Europe in Vaccination Race against the COVID-19 Delta Variant
(AP) - Countries across Europe are scrambling to accelerate coronavirus vaccinations and outpace the spread of the more infectious delta variant, in a high-stakes race to prevent hospital wards from filling up again with patients fighting for their lives.
The urgency coincides with Europe’s summer holidays, with fair weather bringing more social gatherings and governments reluctant to clamp down on them. Social distancing is being neglected, especially among the young, and some countries are scrapping the requirement to wear masks outdoors.
Incentives for people to get shots include free groceries, travel and entertainment vouchers, and prize drawings. The president of Cyprus even appealed to a sense of patriotism.
The risk of infection from the delta variant is “high to very high” for partially or unvaccinated communities, according to the European Centre for Disease Control, which monitors 30 countries on the continent. It estimates that by the end of August, the variant will account for 90% of cases in the European Union’s 27 nations.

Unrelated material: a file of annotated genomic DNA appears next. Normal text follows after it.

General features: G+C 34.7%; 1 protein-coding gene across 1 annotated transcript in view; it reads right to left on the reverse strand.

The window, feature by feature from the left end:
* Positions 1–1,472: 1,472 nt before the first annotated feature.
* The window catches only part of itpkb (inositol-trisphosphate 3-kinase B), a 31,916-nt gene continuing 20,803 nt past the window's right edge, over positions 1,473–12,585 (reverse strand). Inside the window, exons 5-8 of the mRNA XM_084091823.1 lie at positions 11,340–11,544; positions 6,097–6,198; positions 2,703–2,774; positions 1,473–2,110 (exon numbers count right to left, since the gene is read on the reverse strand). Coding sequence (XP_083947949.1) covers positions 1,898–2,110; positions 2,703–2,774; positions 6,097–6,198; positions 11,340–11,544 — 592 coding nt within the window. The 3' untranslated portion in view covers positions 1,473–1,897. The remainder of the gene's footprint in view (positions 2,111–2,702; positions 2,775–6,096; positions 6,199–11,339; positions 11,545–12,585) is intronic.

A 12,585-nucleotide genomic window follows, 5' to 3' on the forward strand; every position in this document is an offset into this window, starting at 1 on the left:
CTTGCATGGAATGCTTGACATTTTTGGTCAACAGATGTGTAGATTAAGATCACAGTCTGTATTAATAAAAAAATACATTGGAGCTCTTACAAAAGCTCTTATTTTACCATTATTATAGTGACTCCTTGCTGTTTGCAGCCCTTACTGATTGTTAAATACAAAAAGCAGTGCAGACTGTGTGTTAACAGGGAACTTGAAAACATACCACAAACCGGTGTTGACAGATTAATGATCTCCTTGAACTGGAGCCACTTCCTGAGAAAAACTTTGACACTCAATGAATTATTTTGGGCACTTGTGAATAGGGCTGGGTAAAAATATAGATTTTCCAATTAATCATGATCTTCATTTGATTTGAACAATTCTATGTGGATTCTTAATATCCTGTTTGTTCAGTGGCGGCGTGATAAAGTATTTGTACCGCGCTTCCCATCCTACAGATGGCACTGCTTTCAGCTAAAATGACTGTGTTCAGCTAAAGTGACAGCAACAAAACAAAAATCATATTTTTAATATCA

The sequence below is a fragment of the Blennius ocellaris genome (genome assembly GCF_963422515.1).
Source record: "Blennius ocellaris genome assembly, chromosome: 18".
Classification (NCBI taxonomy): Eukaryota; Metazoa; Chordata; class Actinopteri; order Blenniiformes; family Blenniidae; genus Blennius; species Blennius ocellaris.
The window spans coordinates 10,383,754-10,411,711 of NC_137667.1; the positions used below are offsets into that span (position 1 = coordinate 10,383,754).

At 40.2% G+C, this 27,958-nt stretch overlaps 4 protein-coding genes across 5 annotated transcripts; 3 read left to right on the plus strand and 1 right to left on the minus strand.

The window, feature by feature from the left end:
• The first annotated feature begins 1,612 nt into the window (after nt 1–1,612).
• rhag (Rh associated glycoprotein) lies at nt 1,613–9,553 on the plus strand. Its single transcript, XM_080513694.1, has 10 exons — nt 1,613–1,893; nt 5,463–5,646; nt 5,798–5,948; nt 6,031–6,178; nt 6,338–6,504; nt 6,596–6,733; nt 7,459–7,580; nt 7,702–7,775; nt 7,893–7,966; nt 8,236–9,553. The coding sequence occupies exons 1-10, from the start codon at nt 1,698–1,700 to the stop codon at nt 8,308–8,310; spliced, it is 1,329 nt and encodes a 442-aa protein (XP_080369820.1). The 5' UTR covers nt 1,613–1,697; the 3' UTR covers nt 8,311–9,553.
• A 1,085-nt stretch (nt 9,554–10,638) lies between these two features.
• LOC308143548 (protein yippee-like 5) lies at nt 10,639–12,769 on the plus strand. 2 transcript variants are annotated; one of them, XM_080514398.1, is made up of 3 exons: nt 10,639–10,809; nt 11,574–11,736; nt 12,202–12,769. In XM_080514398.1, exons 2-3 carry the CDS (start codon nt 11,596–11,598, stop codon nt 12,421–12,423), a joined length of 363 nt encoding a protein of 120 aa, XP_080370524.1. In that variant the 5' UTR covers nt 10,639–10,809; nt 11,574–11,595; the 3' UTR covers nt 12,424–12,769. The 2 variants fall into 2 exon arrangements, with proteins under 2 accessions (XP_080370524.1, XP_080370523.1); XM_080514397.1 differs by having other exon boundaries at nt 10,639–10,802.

Daily new case numbers are already climbing sharply in countries like the United Kingdom, Portugal and Russia. In the U.K., cases of the delta variant have increased fourfold in less than a month, with confirmed cases Friday up 46% on the previous week.
Portuguese health authorities this week reported a “vertiginous” rise in the delta variant, which accounted for only 4% of cases in May but almost 56% in June. The country is reporting its highest number of daily cases since February, and the number of COVID-19 patients in hospitals has surpassed 500 for the first time since early April.
Reports of new infections in Russia more than doubled in June, topping 20,000 per day this week, and new deaths hit 697 on Saturday, the fifth day in a row that the daily death toll set a record.
In some countries, the virus is spreading much faster among younger people. In Spain, the national 14-day case notification rate per 100,000 people rose to 152 on Friday. But for the 20-29 age group, it shot up to 449.
The Dutch government is extending its vaccination program to those aged 12-17 to help head off a feared new surge. Greece is offering young adults 150 euros ($177) in credit after their first jab. Rome authorities are mulling the use of vans to vaccinate people at the beach. And Poland last week launched a lottery open only to adults who are fully vaccinated, with new cars among the prizes.
In the fight against vaccine hesitancy across Europe, the appearance of variants has fed public uncertainty about how effective the shots are. In Madrid this week, Claudia Aguilar, a 58-year-old archaeologist, got her second Pfizer-BioNTech jab at an auditorium that is expanding its working hours overnight.
The emerging variants have shone a light on the unprecedented scale of the immunization programs. The ECDC says in the countries it surveys, 61% of people over 18 have had one shot and 40% are completely vaccinated.